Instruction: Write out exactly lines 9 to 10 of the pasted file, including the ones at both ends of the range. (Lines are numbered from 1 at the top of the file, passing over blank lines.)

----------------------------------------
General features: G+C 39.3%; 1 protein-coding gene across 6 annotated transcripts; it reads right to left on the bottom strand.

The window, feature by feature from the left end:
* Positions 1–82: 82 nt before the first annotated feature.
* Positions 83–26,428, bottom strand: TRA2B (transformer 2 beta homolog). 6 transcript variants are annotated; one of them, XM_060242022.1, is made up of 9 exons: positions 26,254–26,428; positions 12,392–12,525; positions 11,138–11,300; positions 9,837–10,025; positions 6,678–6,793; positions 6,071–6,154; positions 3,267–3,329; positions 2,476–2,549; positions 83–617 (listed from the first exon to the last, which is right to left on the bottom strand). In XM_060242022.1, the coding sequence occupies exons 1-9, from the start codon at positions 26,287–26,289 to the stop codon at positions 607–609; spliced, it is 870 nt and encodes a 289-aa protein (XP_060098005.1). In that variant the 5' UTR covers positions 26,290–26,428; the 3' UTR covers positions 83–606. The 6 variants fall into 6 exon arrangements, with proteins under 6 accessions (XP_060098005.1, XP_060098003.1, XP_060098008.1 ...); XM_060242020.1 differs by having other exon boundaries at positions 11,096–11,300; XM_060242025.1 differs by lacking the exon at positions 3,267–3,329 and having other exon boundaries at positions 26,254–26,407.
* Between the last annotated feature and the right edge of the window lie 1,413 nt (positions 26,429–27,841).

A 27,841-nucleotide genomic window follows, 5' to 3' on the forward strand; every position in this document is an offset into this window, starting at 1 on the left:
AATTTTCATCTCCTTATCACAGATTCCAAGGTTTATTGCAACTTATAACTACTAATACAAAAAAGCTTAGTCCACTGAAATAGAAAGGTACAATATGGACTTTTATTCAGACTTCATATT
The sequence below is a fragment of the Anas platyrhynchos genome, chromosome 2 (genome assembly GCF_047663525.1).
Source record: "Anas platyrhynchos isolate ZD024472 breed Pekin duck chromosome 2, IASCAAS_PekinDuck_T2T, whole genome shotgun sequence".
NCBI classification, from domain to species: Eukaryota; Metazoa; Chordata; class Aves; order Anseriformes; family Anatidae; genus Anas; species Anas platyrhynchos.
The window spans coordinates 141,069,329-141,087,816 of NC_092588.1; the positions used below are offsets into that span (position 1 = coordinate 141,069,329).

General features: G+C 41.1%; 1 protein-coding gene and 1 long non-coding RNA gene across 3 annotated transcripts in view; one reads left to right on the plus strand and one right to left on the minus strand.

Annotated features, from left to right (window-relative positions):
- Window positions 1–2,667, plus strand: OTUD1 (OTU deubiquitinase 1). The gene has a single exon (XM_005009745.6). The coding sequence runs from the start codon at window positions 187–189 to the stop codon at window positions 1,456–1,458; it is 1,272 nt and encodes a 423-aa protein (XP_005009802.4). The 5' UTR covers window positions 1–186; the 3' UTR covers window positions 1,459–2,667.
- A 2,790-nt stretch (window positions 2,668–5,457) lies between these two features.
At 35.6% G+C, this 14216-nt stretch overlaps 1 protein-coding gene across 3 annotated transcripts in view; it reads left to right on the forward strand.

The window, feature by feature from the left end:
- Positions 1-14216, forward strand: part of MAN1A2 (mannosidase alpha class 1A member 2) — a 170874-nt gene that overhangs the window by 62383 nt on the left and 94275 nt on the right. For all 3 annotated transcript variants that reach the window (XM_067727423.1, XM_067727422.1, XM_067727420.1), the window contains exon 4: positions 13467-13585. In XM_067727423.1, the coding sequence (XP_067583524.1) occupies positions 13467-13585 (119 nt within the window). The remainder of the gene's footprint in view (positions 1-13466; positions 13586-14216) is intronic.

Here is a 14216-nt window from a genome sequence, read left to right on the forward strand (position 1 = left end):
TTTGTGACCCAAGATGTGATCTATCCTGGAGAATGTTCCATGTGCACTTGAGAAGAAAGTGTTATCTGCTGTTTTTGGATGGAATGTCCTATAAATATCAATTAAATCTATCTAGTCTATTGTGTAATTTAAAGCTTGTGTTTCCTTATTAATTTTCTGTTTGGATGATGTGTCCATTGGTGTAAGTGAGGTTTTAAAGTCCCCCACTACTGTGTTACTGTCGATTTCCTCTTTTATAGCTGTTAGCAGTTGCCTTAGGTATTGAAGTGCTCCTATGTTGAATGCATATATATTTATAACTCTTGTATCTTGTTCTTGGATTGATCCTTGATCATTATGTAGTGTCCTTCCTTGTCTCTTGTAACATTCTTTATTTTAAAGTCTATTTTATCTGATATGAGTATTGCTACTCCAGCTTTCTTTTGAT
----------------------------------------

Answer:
Source record: "Anas platyrhynchos isolate ZD024472 breed Pekin duck chromosome 2, IASCAAS_PekinDuck_T2T, whole genome shotgun sequence".
NCBI classification, from domain to species: Eukaryota; Metazoa; Chordata; class Aves; order Anseriformes; family Anatidae; genus Anas; species Anas platyrhynchos.